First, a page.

EEOC OVERTURNS DISMISSAL IN PASSMAN & KAPLAN CASE
In its January 28, 2015, decision in Complainant v. Department of the Air Force, EEOC Appeal No. 0120142407, the EEOC’s Office of Federal Operations (OFO) overturned the Air Force’s dismissal of an EEO complaint, remanding it for investigation. The Complainant was a contract employee, but based on & ‘s argument, OFO found that the Complainant was a ‘joint employee’ of the Air Force entitled to file complaints in the federal-sector EEO complaints process. OFO also found that Complainant had properly stated claims for harassment, reassignments and constructive discharge. OFO also rejected the Air Force’s claim that Complainant’s EEO complaint was untimely, relying on written documentation issued by the Air Force’s EEO office which showed the EEO office improperly turning the Complainant away 3 years earlier when the Complainant attempted to initiate an EEO complaint at that time. OFO ordered the Air Force to accept the complaint and promptly conduct an investigation. The Complainant was represented by P&K Founding Principal Joseph V. and P&K Senior Associate Andrew J. Perlmutter.
PASSMAN & KAPLAN, PC, WINS ENFORCEMENT OF BREACHED SETTLEMENT AGREEMENT
& , PC, successfully sought enforcement by the Equal Employment Opportunity Commission (EEOC) of a breached settlement agreement. In its October 16, 2014, decision in Complainant v. Department of the Air Force, EEOC Appeal No. 0120141465, the EEOC’s Office of Federal Operations found that the Agency breached its December 4, 2013, settlement agreement with the complainant, and reversed the Agency’s Final Agency Decision (FAD) on the matter. The FAD found a breach of a clause in the settlement agreement which required the complainant’s supervisor to obtain authorization before communicating with the complainant’s subordinates. However, the FAD failed to address any remedy for the breach. The EEOC agreed with the Agency’s finding of breach, but went further to award Complainant reasonable attorney fees and costs related to the appeal and to order that the Agency comply with the settlement agreement and submit a report of compliance to the EEOC. The complainant was represented by P&K founding principal Joseph V.
PASSMAN & KAPLAN OBTAINS RELIEF IN VETERANS PREFERENCE CASE
& recently obtained relief for an employee under the Veterans Employment Opportunity Act (VEOA). In MSPB Docket No. CH-3330-14-0445-I-1, the employee (a preference eligible veteran) was not selected for a GS-13 position. After filing an appeal at the MSPB, & successfully settled the case. Under the settlement agreement, the employee will receive the GS-13 promotion position, and reimbursement of attorneys’ fees and costs. Our client was represented by & Founding Principal Joseph V. and & Senior Associate Andrew J. Perlmutter.
PASSMAN & KAPLAN WINS EMPLOYEE REINSTATEMENT; REMOVAL REVERSED FOR DUE PROCESS VIOLATION
On June 13, 2014, the Merit Systems Protection Board (MSPB) issued a nonprecedential decision in Halfacre v. Dept. of Homeland Security, MSPB Docket No. DC-0752-12-0626-I-1. Reversing the administrative judge’s decision below, the MSPB found that Ms. Halfacre was denied Constitutional due process in her removal, rendering the removal fatally legally defective. On appeal, the MSPB unanimously reversed the removal decision. Under clear precedent from the MSPB and its chief reviewing court, the Court of Appeals for the Federal Circuit, federal employees are entitled to notice of the charges against them (including all aggravating factors) and a chance to respond before any adverse action is implemented–a right which rises to the level of 5th Amendment Constitutional due process. The MSPB found that the agency’s failure to notify Ms. Halfacre of an undisclosed aggravating factor and failure to give her the chance to respond to the issue rendered her removal legally flawed, and thus ordered the removal reversed with full back pay. Ms. Halfacre was represented by & Founding Principal Joseph V. and & Senior Associate Adria S. Zeldin.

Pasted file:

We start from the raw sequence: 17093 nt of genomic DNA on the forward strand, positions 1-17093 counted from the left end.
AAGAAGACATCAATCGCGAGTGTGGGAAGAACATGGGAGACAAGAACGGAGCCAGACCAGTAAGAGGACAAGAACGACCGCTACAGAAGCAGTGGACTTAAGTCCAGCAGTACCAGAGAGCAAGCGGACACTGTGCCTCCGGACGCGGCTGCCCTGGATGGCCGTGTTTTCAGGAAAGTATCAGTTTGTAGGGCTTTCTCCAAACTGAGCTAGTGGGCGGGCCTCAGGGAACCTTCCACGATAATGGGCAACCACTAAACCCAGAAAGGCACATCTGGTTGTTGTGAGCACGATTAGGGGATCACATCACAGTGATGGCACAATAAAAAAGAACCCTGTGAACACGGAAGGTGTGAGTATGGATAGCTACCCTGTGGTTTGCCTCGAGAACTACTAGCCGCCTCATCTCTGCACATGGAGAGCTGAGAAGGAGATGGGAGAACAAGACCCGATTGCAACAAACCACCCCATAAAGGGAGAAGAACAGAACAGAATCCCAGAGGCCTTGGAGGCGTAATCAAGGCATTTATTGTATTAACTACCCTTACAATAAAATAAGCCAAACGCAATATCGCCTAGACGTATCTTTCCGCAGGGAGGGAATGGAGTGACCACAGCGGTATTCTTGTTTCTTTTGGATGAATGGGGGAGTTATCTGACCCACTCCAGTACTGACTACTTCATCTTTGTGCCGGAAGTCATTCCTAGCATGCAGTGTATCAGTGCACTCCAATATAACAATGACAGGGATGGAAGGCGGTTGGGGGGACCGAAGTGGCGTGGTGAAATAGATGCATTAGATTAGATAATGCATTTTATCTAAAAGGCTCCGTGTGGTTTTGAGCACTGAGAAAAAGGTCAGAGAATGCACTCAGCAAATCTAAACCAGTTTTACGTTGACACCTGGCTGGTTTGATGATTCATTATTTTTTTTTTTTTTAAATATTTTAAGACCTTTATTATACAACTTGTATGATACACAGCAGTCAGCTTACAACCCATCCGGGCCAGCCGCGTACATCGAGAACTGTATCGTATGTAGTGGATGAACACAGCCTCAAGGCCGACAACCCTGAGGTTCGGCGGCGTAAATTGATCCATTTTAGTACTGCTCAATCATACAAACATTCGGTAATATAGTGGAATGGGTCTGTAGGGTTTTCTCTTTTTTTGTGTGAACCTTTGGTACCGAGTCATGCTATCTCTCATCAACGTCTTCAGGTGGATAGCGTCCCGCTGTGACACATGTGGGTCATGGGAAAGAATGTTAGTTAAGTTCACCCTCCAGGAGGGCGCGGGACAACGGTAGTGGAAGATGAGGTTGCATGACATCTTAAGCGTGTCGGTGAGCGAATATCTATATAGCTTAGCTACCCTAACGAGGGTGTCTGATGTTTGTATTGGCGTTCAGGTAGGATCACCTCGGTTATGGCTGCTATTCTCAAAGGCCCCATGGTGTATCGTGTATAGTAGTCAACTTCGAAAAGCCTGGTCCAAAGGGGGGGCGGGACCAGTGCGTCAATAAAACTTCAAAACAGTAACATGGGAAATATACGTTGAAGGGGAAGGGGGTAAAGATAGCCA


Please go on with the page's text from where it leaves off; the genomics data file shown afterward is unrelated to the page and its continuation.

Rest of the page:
PASSMAN & OBTAINS DEFAULT JUDGMENT AGAINST POSTAL SERVICE; CLIENT TO RECEIVE RETROACTIVE PROMOTION
Sept. 23, 2013 — This past week, & received a very favorable decision from the EEOC’s Baltimore Field Office granting default judgment to our client as a sanction for USPS’s gross misconduct during litigation. The case involved more than 20 non-selections of the same individual and two complete sets of discovery requests. Throughout the entire discovery process, USPS showed a disturbing lack of attention to the case. First, USPS missed its initial discovery production deadline – even then, the responses it did provide were to only one of the two outstanding sets of discovery requests. Despite repeated informal attempts to address numerous deficiencies in its discovery responses, USPS refused to provide the requested information, sometimes simply ignoring counsel’s emails. Even after the AJ granted the complainant’s motion to compel (to which the Agency did not even respond), USPS produced responses to the wrong discovery requests after the AJ’s ordered deadline. Although the AJ gave USPS another opportunity to produce responses to the correct requests as ordered, it again failed to meet the AJ’s deadline. P&K counsel filed three motions for sanctions documenting USPS’s ongoing discovery misconduct and non-compliance with the AJ’s orders. Upon granting our motion for default judgment, the AJ ordered USPS to our client in one of five positions he had previously been deemed at least minimally qualified for, or another mutually-agreeable position.